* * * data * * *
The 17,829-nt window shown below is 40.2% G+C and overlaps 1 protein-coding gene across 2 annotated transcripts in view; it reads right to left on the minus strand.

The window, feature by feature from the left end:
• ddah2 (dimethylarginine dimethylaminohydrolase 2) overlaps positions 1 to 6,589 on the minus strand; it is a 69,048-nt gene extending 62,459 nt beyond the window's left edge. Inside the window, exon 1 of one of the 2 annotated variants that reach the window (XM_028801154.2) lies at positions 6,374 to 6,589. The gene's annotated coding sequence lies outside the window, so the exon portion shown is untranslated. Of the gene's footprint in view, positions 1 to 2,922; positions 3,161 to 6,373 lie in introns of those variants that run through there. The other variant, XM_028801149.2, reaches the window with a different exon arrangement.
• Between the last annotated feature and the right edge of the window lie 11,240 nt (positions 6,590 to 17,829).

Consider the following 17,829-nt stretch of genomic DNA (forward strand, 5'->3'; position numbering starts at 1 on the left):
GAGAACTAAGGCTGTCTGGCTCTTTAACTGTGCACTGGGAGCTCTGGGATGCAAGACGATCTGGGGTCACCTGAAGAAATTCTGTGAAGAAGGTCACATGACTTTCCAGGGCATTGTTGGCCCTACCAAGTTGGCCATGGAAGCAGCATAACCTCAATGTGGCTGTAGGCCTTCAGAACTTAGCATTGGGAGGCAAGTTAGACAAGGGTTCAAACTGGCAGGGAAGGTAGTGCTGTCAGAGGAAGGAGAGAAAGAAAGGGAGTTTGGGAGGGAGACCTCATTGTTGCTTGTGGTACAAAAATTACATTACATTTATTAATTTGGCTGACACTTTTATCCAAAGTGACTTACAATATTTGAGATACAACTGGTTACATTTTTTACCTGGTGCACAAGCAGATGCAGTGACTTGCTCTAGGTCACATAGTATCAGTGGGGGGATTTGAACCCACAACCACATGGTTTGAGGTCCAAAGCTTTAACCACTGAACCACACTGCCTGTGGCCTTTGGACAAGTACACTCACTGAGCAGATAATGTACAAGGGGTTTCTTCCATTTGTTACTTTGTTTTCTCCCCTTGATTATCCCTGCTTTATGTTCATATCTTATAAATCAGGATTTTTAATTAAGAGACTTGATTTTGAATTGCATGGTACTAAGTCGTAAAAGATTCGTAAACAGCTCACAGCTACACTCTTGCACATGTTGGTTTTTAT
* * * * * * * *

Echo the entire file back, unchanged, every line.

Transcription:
The 17,829-nt window shown below is 40.2% G+C and overlaps 1 protein-coding gene across 2 annotated transcripts in view; it reads right to left on the minus strand.

The window, feature by feature from the left end:
• ddah2 (dimethylarginine dimethylaminohydrolase 2) overlaps positions 1 to 6,589 on the minus strand; it is a 69,048-nt gene extending 62,459 nt beyond the window's left edge. Inside the window, exon 1 of one of the 2 annotated variants that reach the window (XM_028801154.2) lies at positions 6,374 to 6,589. The gene's annotated coding sequence lies outside the window, so the exon portion shown is untranslated. Of the gene's footprint in view, positions 1 to 2,922; positions 3,161 to 6,373 lie in introns of those variants that run through there. The other variant, XM_028801149.2, reaches the window with a different exon arrangement.
• Between the last annotated feature and the right edge of the window lie 11,240 nt (positions 6,590 to 17,829).

Consider the following 17,829-nt stretch of genomic DNA (forward strand, 5'->3'; position numbering starts at 1 on the left):
GAGAACTAAGGCTGTCTGGCTCTTTAACTGTGCACTGGGAGCTCTGGGATGCAAGACGATCTGGGGTCACCTGAAGAAATTCTGTGAAGAAGGTCACATGACTTTCCAGGGCATTGTTGGCCCTACCAAGTTGGCCATGGAAGCAGCATAACCTCAATGTGGCTGTAGGCCTTCAGAACTTAGCATTGGGAGGCAAGTTAGACAAGGGTTCAAACTGGCAGGGAAGGTAGTGCTGTCAGAGGAAGGAGAGAAAGAAAGGGAGTTTGGGAGGGAGACCTCATTGTTGCTTGTGGTACAAAAATTACATTACATTTATTAATTTGGCTGACACTTTTATCCAAAGTGACTTACAATATTTGAGATACAACTGGTTACATTTTTTACCTGGTGCACAAGCAGATGCAGTGACTTGCTCTAGGTCACATAGTATCAGTGGGGGGATTTGAACCCACAACCACATGGTTTGAGGTCCAAAGCTTTAACCACTGAACCACACTGCCTGTGGCCTTTGGACAAGTACACTCACTGAGCAGATAATGTACAAGGGGTTTCTTCCATTTGTTACTTTGTTTTCTCCCCTTGATTATCCCTGCTTTATGTTCATATCTTATAAATCAGGATTTTTAATTAAGAGACTTGATTTTGAATTGCATGGTACTAAGTCGTAAAAGATTCGTAAACAGCTCACAGCTACACTCTTGCACATGTTGGTTTTTAT